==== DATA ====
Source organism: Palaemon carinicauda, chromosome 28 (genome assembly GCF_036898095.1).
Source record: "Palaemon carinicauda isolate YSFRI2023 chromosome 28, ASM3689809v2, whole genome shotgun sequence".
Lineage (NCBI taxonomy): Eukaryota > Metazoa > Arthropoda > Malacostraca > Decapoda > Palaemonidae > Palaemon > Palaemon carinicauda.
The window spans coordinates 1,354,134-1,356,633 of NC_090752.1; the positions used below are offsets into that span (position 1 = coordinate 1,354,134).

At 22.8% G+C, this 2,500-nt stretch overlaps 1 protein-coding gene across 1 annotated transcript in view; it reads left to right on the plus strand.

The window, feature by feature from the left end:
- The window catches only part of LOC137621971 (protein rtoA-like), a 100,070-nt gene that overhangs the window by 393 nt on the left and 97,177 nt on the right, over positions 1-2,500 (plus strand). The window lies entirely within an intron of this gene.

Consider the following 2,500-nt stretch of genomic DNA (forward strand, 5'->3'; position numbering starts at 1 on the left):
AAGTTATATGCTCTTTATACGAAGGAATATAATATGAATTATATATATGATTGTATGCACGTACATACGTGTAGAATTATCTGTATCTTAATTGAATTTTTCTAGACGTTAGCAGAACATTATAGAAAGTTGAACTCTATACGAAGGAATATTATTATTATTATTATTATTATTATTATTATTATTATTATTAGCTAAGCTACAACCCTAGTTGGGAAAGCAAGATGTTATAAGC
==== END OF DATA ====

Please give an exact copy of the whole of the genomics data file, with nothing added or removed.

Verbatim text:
Source organism: Palaemon carinicauda, chromosome 28 (genome assembly GCF_036898095.1).
Source record: "Palaemon carinicauda isolate YSFRI2023 chromosome 28, ASM3689809v2, whole genome shotgun sequence".
Lineage (NCBI taxonomy): Eukaryota > Metazoa > Arthropoda > Malacostraca > Decapoda > Palaemonidae > Palaemon > Palaemon carinicauda.
The window spans coordinates 1,354,134-1,356,633 of NC_090752.1; the positions used below are offsets into that span (position 1 = coordinate 1,354,134).

At 22.8% G+C, this 2,500-nt stretch overlaps 1 protein-coding gene across 1 annotated transcript in view; it reads left to right on the plus strand.

The window, feature by feature from the left end:
- The window catches only part of LOC137621971 (protein rtoA-like), a 100,070-nt gene that overhangs the window by 393 nt on the left and 97,177 nt on the right, over positions 1-2,500 (plus strand). The window lies entirely within an intron of this gene.

Consider the following 2,500-nt stretch of genomic DNA (forward strand, 5'->3'; position numbering starts at 1 on the left):
AAGTTATATGCTCTTTATACGAAGGAATATAATATGAATTATATATATGATTGTATGCACGTACATACGTGTAGAATTATCTGTATCTTAATTGAATTTTTCTAGACGTTAGCAGAACATTATAGAAAGTTGAACTCTATACGAAGGAATATTATTATTATTATTATTATTATTATTATTATTATTATTATTAGCTAAGCTACAACCCTAGTTGGGAAAGCAAGATGTTATAAGC